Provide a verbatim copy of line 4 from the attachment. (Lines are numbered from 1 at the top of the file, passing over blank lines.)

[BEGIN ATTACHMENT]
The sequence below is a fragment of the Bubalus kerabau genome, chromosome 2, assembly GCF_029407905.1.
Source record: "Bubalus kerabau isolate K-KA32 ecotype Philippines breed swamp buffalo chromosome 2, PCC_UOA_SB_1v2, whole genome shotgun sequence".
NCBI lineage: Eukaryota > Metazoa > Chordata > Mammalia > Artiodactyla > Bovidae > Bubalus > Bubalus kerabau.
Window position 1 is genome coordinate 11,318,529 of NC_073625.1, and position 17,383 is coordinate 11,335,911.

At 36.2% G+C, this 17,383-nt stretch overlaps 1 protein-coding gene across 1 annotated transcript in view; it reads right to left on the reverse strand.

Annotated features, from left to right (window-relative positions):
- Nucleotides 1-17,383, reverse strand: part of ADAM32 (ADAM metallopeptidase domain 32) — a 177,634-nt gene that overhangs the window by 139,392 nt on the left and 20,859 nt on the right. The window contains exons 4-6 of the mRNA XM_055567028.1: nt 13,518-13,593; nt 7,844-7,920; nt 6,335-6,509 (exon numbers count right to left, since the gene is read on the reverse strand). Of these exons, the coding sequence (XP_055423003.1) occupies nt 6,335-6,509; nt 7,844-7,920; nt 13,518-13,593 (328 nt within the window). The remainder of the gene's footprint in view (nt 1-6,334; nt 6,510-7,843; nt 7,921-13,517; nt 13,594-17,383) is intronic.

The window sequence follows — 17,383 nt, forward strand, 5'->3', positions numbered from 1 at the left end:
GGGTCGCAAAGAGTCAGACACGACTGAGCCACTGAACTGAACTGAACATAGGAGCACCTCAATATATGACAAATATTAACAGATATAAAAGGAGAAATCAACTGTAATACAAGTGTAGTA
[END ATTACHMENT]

Window position 1 is genome coordinate 11,318,529 of NC_073625.1, and position 17,383 is coordinate 11,335,911.